Nov 1, 2016 / Geology

New study looks at what lies below Mount St. Helens

The reason for the location of Mount St. Helens is an enigma. The volcano lies farther west than other peaks in the Cascades volcanic arc. Research published this week may begin to explain why.
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Aug 28, 2016 / Weather & Climate

Interactive map shows where animals will move under climate change

Scientists predict that as Earth warms and climate patterns morph in response, animals will be forced to move to survive. That usually means hightailing it to higher latitudes as equatorial areas become too hot and dry.
The University of Washington and The Nature Conservancy have created an animated map showing where mammals, birds and amphibians are projected to move in the Western Hemisphere in response to climate change. 
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Jul 17, 2016 / Geology

Joseph Wartman, David Montgomery honored for Oso landslide report

Two University of Washington professors are among researchers honored this week by the Geological Society of America for their study of the March 2014 landslide in Oso, Washington.
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Jun 28, 2016 / Geology

UW geologist wins early-career award from American Geophysical Union

Assistant Professor Alison Duvall has received the American Geophysical Union’s early-career award for researchers in the Earth and space sciences!
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Jun 13, 2016 / Weather & Climate

Eastern U.S. needs ‘connectivity’ to help species escape climate change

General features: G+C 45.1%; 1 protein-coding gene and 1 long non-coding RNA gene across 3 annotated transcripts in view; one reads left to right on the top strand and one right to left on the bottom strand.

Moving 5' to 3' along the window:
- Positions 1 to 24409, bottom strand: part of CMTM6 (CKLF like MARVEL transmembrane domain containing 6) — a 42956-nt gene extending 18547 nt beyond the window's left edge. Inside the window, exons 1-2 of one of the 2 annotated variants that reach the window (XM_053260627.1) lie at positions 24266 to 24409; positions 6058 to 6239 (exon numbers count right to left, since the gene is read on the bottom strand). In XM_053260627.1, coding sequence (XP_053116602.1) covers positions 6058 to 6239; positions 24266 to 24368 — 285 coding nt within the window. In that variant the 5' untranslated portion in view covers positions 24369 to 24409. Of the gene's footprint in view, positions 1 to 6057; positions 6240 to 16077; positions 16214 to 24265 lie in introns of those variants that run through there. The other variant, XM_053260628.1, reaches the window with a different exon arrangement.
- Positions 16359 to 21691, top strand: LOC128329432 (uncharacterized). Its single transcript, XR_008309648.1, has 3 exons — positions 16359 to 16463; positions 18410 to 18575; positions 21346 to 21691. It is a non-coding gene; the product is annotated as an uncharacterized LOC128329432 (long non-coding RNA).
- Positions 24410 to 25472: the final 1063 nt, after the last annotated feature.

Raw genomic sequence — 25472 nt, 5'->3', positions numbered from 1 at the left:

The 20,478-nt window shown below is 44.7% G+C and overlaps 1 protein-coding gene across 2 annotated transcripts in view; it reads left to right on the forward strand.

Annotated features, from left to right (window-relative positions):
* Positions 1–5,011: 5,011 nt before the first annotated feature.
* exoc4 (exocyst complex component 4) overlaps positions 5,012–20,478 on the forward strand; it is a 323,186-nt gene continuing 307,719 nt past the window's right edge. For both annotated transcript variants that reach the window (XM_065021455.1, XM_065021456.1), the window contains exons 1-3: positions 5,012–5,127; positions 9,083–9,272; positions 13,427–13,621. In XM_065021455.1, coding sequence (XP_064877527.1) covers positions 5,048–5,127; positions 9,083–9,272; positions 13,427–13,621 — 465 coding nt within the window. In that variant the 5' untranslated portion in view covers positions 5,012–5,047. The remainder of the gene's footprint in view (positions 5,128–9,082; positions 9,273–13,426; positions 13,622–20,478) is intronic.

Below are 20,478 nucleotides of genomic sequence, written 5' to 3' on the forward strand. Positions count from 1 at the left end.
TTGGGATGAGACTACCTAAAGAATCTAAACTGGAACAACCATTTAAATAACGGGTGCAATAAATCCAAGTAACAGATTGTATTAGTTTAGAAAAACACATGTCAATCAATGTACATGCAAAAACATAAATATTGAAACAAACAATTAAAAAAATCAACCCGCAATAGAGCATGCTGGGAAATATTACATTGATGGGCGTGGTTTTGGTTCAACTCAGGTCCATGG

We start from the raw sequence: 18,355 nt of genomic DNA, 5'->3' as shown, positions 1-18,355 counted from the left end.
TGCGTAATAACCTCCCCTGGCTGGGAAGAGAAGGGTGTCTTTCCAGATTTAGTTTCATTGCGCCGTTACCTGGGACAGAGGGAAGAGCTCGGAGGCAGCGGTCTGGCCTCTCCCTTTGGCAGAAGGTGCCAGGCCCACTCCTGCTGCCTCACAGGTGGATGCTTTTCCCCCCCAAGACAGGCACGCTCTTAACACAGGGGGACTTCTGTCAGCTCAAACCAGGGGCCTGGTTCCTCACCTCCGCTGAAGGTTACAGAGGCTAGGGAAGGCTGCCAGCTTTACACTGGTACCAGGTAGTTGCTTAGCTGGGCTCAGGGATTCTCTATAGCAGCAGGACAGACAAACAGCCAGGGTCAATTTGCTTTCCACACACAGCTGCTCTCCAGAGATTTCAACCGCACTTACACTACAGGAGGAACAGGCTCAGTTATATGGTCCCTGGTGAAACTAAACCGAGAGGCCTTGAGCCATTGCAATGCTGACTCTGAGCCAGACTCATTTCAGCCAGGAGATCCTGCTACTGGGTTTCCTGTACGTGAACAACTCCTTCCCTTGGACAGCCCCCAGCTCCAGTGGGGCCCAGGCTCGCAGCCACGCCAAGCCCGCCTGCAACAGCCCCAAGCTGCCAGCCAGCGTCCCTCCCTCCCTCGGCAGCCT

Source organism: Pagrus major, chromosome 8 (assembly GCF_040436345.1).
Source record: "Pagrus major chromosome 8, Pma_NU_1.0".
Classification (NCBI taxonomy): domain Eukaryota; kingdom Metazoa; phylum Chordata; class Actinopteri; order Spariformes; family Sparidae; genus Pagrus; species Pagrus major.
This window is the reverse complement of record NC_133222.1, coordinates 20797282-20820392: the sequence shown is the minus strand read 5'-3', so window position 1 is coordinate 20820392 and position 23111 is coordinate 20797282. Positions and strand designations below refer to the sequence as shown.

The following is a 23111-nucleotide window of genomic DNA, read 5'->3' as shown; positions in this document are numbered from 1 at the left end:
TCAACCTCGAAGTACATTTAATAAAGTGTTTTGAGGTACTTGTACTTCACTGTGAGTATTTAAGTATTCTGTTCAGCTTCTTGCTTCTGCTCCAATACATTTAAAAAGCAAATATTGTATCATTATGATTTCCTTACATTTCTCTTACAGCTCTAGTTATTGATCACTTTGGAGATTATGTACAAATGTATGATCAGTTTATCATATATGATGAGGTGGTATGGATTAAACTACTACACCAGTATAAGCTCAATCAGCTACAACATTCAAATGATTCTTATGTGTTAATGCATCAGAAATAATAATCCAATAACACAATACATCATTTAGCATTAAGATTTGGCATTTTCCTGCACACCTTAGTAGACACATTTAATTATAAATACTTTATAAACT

For plants and animals fleeing the effects of climate change for a better shot at survival, the eastern United States will need to improve “climate connectivity.”
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Jun 13, 2016 / Geology

Arc volcano releases mix of material from Earth’s mantle and crust

New research from Earth and Space Sciences’ Fang-Zhen Teng shows that a common type of volcano isn’t just spewing molten rock from the mantle, but contains elements suggesting something more complicated is drawing material out of the Earth’s crust.
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Will more snow over Antarctica offset rising seas? Don’t count on it

A new study out of Earth and Space Sciences finds that warmer temperatures don’t necessarily equal more snowfall in Antarctica after all.
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Scientists recommend immediate plan to combat changes to West Coast seawater chemistry

Global carbon dioxide emissions are triggering troubling changes to ocean chemistry along the West Coast that require immediate, decisive actions to combat through a coordinated regional approach, a panel of scientific experts has unanimously concluded.
A failure to adequately respond to this fundamental change in seawater chemistry, known as ocean acidification, is anticipated to have devastating ecological consequences for the West Coast in the decades to come, the 20-member West Coast Ocean Acidification and Hypoxia (OAH) Science Panel warned in a comprehensive report unveiled April 4. 
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Mar 31, 2016 / M9

The Interface between Natural Hazards and People

Associate Professor and M9 Project investigator, Joe Wartman, recently published an op-ed on the interface between natural hazards and people. The opinion article, titled “What we’ve learned from the deadly Oso, Washington landslide two years on”, can be accessed here. 

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Mar 15, 2016 / Weather & Climate

New technique tracks ‘heartbeat’ of hundreds of wetlands

Researchers from the College of the Environment recently developed a new, innovative approach to better understand the hydrology of Eastern Washington’s wetlands. Their data will inform us about how these wetlands behalf seasonally and how they change as the climate warms.
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